<button id="button">Who am I?</button>
const button = document.getElementById("button");
function introduce() {
  console.log("I am a tomato!");
}

button.addEventListener("click", introduce); // I am a tomato!

Alternatively, you can directly insert an anonymous function as a callback instead.

const button = document.getElementById("button");

button.addEventListener("click", function() {
  console.log("I am a tomato!");
}); // I am a tomato!

addEventListener is a special method that will automatically invoke the callback action for us.
 


Network requests

When we make an AJAX HTTP network request to an API as known as asynchronous actions, it takes some time for our requests to go through and come back with a response. In order to retrieve the response data, a callback is used. One popular implementation of such is using jQuery's get method. API servers will execute and supply the callback function with response data often with status to inform us if the request was successful.

// Grabs an filler array of objects 
const url = "https://jsonplaceholder.typicode.com/posts"; 

$.get(url, function(data, status) {
  console.log(data);
})

Not every API uses callback functions to supplement data, they can use promises which enable chaining of functions to handle responses. This topic is out of scope and won't be covered in this article.
 


Higher Order functions

The new features of ES6's higher order functions also make use of callback functions. These are built-in array methods that will produce a new array based on logic passed by a callback function. Such methods include forEach, map, filter, reduce, etc... The methods will take a callback function and provide it with the current value, index, and the entire array.

const numbers = [1,2,3];

numbers.forEach((number, index, array) => {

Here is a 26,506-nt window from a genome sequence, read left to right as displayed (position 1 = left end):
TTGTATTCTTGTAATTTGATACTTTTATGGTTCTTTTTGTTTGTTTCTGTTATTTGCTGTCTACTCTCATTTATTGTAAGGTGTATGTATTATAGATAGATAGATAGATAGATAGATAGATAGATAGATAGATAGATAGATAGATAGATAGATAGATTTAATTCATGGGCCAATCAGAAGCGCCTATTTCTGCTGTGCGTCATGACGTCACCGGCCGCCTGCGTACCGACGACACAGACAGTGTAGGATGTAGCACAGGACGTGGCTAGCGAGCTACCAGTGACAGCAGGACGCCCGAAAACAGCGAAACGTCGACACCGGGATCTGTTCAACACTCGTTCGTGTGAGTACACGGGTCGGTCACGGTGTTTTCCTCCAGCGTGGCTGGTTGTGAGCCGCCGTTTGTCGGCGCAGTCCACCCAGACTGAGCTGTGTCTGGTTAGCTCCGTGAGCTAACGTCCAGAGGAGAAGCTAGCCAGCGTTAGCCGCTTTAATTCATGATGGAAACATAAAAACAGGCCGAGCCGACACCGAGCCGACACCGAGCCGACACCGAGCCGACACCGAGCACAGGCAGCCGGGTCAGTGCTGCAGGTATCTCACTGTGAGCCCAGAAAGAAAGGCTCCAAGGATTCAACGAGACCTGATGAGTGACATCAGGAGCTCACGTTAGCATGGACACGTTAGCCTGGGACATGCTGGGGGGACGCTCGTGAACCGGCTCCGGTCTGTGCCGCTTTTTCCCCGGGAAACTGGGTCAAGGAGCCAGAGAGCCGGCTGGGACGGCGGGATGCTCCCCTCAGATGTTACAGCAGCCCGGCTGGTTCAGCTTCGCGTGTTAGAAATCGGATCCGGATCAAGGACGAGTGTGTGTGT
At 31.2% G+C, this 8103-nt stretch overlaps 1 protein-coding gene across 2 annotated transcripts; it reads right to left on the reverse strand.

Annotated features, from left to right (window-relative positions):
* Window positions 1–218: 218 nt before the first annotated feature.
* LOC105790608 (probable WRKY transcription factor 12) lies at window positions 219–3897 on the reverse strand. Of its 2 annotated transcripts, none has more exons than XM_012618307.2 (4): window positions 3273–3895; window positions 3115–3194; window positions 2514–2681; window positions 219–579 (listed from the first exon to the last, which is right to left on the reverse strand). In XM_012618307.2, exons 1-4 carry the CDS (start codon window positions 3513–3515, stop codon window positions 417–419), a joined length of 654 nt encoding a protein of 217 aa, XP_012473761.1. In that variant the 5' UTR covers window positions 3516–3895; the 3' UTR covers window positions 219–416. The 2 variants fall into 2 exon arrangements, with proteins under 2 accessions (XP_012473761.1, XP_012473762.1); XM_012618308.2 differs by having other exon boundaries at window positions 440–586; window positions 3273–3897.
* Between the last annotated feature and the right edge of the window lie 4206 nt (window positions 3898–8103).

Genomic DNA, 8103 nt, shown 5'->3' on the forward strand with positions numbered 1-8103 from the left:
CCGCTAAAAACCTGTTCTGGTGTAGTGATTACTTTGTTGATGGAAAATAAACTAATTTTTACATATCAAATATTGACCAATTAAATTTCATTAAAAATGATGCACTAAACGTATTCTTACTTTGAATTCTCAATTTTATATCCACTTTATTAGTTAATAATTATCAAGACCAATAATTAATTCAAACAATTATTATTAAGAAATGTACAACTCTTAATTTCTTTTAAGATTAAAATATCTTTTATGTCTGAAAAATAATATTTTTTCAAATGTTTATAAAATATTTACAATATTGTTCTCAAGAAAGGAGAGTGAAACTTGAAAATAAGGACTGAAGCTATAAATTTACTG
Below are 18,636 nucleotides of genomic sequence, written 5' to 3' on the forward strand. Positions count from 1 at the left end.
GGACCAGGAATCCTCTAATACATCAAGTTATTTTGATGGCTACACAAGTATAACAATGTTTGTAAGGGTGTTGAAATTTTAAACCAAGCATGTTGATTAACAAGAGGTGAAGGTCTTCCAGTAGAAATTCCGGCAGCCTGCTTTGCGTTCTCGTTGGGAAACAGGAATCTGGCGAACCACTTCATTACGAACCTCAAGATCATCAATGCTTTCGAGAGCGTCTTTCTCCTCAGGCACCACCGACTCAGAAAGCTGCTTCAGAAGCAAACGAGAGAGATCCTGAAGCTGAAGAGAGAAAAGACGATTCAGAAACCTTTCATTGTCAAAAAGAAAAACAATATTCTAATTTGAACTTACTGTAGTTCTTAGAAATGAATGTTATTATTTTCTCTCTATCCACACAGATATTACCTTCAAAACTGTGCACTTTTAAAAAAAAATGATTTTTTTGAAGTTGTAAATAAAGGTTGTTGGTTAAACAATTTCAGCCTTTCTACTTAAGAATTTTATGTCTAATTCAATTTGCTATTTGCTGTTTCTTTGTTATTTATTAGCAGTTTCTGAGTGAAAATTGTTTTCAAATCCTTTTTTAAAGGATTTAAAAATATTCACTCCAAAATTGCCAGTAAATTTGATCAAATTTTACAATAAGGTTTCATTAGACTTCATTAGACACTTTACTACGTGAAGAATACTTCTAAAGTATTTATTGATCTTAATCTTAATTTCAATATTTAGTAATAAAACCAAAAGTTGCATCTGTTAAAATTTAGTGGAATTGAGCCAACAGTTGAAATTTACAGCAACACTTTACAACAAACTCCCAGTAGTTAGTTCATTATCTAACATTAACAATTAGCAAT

console.log(number); // 1, 2, 3
  console.log(index); // 0, 1, 2
  console.log(array); // [1,2,3], [1,2,3], [1,2,3]
})

 


Callback hell

One downside of a callback is its potential to get deeply nested and make it really difficult to be readable and maintainable. When it does, it's called callback hell. We will take the first example and expand it with more logic.

function greet(distractMe, introduce) {
  console.log("Hello There"); // Hello There!
  distractMe(name => {
    introduce(name, hangUp => {
      console.log("Good Bye")
    })
  });
}

function distractMe(callback) {
  console.log("I am distracting you!!!");
  callback("cucumber");
}

var introduce = function(name = "tomato", callback) {
  console.log(`I am a ${name}!`);
  callback();
}

greet(distractMe, introduce); // =>
// Hello There
// I am distracting you!!!
// I am a cucumber!
// Good Bye

Honestly, 'the' greet function example isn't that bad with only a few curly brackets and parentheses, but imagine it being more complex and the functions start to depend on each other!
 


Summary

Thank you for reading! callbacks are an essential part of JavaScript because of its versatility in:

  • Events
  • Reusability
  • Asynchronous nature
  • Higher-order functions.

 

Discussion (2)

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codingkim

Thanks for your article! It helped me a lot!

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Phillip Shim Author

Glad it could help!